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ECM's Rarum series, where artists choose their own peak recordings, has resulted in an occasionally refreshing departure from a conventional "Greatest Hits" package. Yet this Metheny retrospective seems only minutely different from a "hits" package, though it is a vast improvement over Works, the label's previous anthology of popular Metheny.
Here is a 70 minute slice of Metheny primarily as jazz/pop synthesizer, with lots of pretty synth washes and power chords, with even a soupçon of crowd cheers at the start of a live version of "Are You Going With Me?" Who identifies an ECM live recording with the hoots and screams associated with stadium rock? But Metheny has a crossover audience, and he is certainly a master at appropriating ideas from other genres tastefully, stealing a classic county boogie lick to showcase in "New Chautauqua," while sampling Brazilian rhythms as tastefully as Getz on several numbers.
Two selections resist the formulaic and particularly shine. "Everyday (I Thank You)" is the most deliciously soaring tune Metheny ever wrote, pure heartland hymn, and offers a showcase for saxophonist Mike Brecker to perform the solo of his career. Metheny's cover of Horace Silver's ballad "Lonely Woman" spotlights a delicate interplay of the guitarist with the elegant rhythm section of bassist Charlie Haden and Billy Higgins. These are about as far from the commercially engaging jazz/pop as Metheny would tuck away on ECM, the more radical Metheny ending up, ironically, on the more low-brow Geffen label.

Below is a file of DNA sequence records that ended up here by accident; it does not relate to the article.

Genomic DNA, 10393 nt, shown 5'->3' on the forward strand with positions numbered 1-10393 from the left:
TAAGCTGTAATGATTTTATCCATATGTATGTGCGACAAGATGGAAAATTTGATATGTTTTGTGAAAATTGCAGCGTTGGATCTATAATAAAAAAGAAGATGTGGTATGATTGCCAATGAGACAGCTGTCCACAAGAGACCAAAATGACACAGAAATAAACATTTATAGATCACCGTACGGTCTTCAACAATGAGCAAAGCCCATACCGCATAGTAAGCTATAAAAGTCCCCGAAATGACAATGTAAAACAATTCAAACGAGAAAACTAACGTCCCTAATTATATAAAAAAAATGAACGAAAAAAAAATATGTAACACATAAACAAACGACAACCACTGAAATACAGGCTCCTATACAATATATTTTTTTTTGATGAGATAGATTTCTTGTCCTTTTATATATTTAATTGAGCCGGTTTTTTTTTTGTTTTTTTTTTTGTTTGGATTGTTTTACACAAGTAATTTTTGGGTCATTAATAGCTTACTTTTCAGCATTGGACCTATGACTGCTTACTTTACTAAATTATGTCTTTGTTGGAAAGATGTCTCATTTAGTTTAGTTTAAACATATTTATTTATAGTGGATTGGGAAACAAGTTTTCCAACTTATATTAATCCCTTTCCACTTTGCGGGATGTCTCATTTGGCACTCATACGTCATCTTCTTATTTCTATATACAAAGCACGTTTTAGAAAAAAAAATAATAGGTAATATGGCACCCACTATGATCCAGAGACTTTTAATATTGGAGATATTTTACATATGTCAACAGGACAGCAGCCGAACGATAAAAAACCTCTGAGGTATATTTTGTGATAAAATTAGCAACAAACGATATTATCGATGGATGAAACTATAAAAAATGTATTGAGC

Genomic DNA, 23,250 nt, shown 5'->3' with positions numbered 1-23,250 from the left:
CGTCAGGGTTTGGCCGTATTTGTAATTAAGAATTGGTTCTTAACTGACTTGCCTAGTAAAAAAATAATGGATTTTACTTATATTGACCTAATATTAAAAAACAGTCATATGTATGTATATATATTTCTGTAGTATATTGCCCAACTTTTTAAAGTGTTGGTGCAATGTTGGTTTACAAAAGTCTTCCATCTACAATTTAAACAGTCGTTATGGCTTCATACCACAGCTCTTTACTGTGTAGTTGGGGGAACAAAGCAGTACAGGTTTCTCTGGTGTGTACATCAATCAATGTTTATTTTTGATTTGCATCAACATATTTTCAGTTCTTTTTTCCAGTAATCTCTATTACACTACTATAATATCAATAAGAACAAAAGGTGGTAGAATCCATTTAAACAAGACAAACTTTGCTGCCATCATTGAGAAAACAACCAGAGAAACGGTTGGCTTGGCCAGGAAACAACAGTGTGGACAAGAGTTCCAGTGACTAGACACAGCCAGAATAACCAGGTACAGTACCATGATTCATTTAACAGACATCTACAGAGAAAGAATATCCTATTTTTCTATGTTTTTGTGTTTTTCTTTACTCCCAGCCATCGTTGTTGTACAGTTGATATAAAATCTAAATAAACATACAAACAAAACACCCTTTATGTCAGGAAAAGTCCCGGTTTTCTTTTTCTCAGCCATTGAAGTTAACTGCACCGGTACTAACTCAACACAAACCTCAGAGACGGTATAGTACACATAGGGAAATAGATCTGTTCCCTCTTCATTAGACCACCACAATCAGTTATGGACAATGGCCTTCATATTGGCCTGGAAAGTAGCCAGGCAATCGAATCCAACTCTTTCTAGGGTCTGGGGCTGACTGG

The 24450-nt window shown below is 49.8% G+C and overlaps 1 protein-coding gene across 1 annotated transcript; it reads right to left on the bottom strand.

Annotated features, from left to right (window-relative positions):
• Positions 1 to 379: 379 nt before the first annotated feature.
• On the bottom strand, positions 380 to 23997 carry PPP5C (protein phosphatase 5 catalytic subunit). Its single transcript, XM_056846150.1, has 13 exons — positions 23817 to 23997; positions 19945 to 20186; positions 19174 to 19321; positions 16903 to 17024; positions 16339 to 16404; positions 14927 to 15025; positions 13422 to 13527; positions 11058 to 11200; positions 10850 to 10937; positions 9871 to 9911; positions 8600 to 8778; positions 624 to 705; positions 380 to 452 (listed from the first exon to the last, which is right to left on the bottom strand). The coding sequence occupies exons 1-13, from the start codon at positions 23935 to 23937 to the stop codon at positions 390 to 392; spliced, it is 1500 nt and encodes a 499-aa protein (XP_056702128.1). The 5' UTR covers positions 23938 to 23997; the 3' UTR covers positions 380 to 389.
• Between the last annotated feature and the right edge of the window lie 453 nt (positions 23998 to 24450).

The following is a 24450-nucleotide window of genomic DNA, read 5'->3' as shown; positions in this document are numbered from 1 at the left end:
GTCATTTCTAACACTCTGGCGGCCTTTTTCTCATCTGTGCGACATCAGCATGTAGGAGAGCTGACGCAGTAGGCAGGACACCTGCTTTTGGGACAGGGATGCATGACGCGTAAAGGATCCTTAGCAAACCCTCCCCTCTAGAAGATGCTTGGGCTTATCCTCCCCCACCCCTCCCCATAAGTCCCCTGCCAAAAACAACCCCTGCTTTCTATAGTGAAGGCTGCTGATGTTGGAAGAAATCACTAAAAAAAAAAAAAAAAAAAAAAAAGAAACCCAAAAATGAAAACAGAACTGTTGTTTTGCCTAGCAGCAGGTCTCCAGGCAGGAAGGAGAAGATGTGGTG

Formulaic as Metheny has been, he has successfully mined progressive rock and brought the best of that often pretentious style into mainstream jazz guitar. Revolutionary guitar this isn't, but always intelligently arranged and performed, always a palpable pleasure to hear. And the remastered sound serves Metheny well.
Track Listing: 1. Bright Size Life 2, Phase Dance, 3. New Chatauqua, 4. Airstream, 5. Every Day (I Thank You), 6. Are You Going With Me? 7. The First Circle, 8. Lonely Woman
Personnel: Pat Metheny, Jaco Pastorius, Bob Moses, Lyle Mays, Mark Egan, Dan Gottlieb, Mike Brecker, Charlie Haden, Jack deJohnette, Nano Vasconcelos, Steve Rodby, Pedro Aznar, Paul Wertico, Billy Higgins.
I love jazz because it's so different than pop and has an emotional pull that other music does not have.
I was first exposed to jazz when I saw Dave Brubeck in 1974.
The first jazz record I bought was Bitches Brew by Miles Davis.